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The Color of Cool
By: Andrew Raskin 
Issue: November 2002

Why does so much tech gear suddenly glow blue?

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It was the light. I tell people I chose to buy a Volkswagen New Beetle over the Toyota (TM) Rav4 because of the better gas mileage, but that's only partly true. What really hooked me was what I saw radiating from the instrument panel: the ethereal glow of cobalt blue.

I'm aware that blue is having one of its periodic surges in mass appeal. The country's hottest airline calls itself JetBlue (JBLU). PepsiCo (PEP) recently introduced the Windex-tinted soft drink Pepsi Blue. The Pantone Color Institute -- which forecasts color trends -- declared blue the "color of the millennium."

What's really caught my eye, though, is how more of the high-tech gear that used to glow red or yellowish green is now luminescing cerulean. The latest Hewlett-Packard (HPQ) Pavilion laptop flickers blue as it accesses its hard drive. The keys of a Samsung SPH-A460 cell phone cast an azure glow. Sony's (SNE) Playstation 2 has a blue-lit eject button. This outbreak of cyanophilia among high-tech manufacturers makes perfect sense to Leatrice Eiseman, director of the Pantone Color Institute: Blue really pops next to the black and silver materials they like to use.

Norelco's high-end Spectra 8890XL casts a blue light.

But why so much blue now? Science, it turns out, holds part of the answer. I've always assumed that behind every power-indicator lamp and backlit display is a tiny incandescent light with a colored filter over it. Wrong. In just about any electronic device made since the 1970s, the blinking and glowing emanates from a light-emitting diode, or LED, a semiconductor that sends out a fixed wavelength of light as a small current of electricity passes through it. The early ones glowed red and were popular in calculators and digital watches. Then came green. But for decades, no one could figure out how to make a blue one bright enough to work in consumer devices.

The keypad of Samsung's SPH-A460 cell phone is illuminated by a blue LED.

That changed in 1993 when Shuji Nakamura, a researcher at Japan's Nichia Corp., used gallium nitride to create the elusive color radiating at a wavelength of 470 nanometers. "When I first saw it, I remember thinking, 'What a pretty color,'" Nakamura says. Now the director of the University of California at Santa Barbara's Center for Solid State Lighting and Displays, he received a bonus of only about $165 from his company for the invention.

Others were quick to put the blue LED to more profitable use. Using it in combination with red and green LEDs, product designers could for the first time create any color, including white light. Blue light made possible new products like the giant, multimillion-dollar Times Square video displays and long-lasting flashlights. Building on the blue-light technology, Nakamura went on to invent the blue-violet laser, which, because its narrow wavelength can pick up densely packed bits of data, led to the development of next-generation, high-capacity DVDs. But because blue LEDs were expensive -- $3 each vs. just pennies for red and green -- they made sense only for big-ticket items. As it turned out, the audio industry was just waiting for blue LEDs. Audio equipment manufacturer Krell Industries was among the first to stick blue lights in amplifiers costing well over $6,500.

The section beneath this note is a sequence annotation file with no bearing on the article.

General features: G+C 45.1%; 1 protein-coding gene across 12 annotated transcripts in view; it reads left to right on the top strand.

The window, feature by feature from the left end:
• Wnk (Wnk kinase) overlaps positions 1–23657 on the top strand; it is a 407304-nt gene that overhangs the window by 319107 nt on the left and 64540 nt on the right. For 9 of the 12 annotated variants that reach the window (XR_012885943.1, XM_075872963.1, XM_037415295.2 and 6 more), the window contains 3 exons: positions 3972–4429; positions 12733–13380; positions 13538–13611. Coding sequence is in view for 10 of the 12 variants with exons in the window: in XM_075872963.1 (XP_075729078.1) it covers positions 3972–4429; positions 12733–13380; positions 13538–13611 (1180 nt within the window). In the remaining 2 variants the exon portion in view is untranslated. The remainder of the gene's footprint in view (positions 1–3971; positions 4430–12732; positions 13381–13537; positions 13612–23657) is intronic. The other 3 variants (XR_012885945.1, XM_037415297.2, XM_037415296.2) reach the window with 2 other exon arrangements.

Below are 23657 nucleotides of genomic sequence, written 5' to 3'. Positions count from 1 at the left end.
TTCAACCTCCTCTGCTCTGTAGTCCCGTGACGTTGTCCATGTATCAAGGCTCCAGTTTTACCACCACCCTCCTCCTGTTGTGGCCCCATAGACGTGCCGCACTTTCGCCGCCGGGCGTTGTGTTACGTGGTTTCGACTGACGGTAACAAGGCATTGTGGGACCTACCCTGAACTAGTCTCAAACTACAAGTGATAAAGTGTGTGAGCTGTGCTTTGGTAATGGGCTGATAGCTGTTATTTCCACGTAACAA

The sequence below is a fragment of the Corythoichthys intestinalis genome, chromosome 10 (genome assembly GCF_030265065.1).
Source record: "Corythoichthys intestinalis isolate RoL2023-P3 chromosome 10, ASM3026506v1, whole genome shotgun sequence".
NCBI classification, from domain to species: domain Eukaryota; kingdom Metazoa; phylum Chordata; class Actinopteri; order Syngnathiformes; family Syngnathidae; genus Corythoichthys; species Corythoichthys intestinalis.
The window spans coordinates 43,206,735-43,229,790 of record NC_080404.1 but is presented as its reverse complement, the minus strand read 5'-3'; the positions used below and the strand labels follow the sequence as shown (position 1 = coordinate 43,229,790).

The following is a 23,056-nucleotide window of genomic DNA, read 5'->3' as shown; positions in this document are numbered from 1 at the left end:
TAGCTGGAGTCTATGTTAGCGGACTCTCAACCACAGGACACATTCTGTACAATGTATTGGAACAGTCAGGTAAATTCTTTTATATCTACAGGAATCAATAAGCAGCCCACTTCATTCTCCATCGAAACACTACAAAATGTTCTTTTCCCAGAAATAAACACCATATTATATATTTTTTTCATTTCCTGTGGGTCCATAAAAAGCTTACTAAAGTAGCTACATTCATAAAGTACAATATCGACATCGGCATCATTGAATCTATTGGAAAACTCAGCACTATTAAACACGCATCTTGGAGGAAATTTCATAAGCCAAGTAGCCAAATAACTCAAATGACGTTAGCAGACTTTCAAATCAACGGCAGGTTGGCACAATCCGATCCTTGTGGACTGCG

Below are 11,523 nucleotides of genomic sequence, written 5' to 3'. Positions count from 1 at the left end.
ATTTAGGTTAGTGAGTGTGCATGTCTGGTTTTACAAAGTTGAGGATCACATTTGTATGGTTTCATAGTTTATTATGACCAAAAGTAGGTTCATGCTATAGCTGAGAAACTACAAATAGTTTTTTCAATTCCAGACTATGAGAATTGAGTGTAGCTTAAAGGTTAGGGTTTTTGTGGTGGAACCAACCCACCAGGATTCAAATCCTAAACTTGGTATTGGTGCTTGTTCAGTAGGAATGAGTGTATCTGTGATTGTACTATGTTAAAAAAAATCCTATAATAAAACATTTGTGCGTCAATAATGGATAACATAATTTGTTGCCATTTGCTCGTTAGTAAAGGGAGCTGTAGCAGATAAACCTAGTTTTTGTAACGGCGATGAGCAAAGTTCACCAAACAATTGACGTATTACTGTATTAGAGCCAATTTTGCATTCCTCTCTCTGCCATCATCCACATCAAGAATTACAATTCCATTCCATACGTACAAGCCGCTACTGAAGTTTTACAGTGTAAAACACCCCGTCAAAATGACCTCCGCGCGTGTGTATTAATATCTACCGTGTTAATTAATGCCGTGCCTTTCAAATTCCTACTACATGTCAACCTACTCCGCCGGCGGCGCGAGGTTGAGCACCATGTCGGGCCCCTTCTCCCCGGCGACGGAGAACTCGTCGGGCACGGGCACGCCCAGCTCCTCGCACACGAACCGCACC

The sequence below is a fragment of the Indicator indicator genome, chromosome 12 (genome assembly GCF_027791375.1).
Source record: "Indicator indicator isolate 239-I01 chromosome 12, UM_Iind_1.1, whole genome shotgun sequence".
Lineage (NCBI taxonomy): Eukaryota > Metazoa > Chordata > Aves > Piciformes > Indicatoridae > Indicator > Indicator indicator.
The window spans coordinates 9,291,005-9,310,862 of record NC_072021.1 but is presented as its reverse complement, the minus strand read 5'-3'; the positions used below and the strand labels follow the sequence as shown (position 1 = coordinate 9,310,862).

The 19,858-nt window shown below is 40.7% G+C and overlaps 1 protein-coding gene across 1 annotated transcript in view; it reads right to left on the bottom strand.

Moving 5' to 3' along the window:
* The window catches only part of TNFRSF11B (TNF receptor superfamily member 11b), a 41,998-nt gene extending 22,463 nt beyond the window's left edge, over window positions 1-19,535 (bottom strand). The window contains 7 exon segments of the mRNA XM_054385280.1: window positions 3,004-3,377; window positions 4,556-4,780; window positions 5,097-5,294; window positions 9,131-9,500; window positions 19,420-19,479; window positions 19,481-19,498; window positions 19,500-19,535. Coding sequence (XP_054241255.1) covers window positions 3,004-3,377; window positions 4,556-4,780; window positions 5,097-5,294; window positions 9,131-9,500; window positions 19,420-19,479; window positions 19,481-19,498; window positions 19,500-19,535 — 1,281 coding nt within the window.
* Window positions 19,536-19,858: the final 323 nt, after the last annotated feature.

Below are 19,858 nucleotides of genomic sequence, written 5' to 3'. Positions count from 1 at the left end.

Intentionally or not, Krell and others were capitalizing on an association between blue and high-end audio that dates back to 1923. In that year, product inspectors at German radiomaker Ideal began to daub a blue dot on earphones that met their standards. The mark became so identified with quality that in 1938 the company changed its name to Blaupunkt -- literally, blue dot.

Blue got another image boost in the 1960s, when McIntosh Labs, a top-of-the-line stereo components maker in Binghamton, N.Y., hired University of Michigan researchers to find out what color of light is most visible to middle-age males, the company's core demographic. Blue, they said, and McIntosh began putting blue-tinted faceplates on its pricey units.

Eventually blue's associations with quality filtered down from obsessed audiophiles to ordinary electronics buyers. "Consumers associate blue light with high-end gear," confirms Ray Weikel, the Logitech director of product marketing responsible for putting blue lights in the company's computer speakers. "Our engineers lusted after blue LEDs for a long time," he says.

So that's really the answer. The appeal of blue lights is less about science than about branding. Like the Romans' imperial purple that was made at great cost from mollusk glands, blue light is so attractive because it is unavailable to the masses. It feeds off the same aura of exclusivity as a Fendi F on a handbag or a jaguar on a car hood.

How long can blue shine brightly in the $2.4 billion LED market? More efficient techniques for manufacturing gallium nitride LEDs are pushing the price of blue ones as low as 30 cents, says Robert Steele, director of optoelectronics at market research firm Strategies Unlimited. But the complexity of working with the compound means blue LEDs are still more than 10 times as expensive as the other colors. Any further price drop might well break the spell. At that point, blue could be everywhere, even in the cheapest toys and gadgets. Once it's ubiquitous, blue light will, like Members Only jackets and getting paged in public, lose its luster.

I can see it coming. Already, London-based Gizmotronics will convert a cell phone's backlit display from boring old green to blue for about $60.

For the same price, the company offers orange, purple, and a really hot peppermint green -- which, I have to say, is growing on me.

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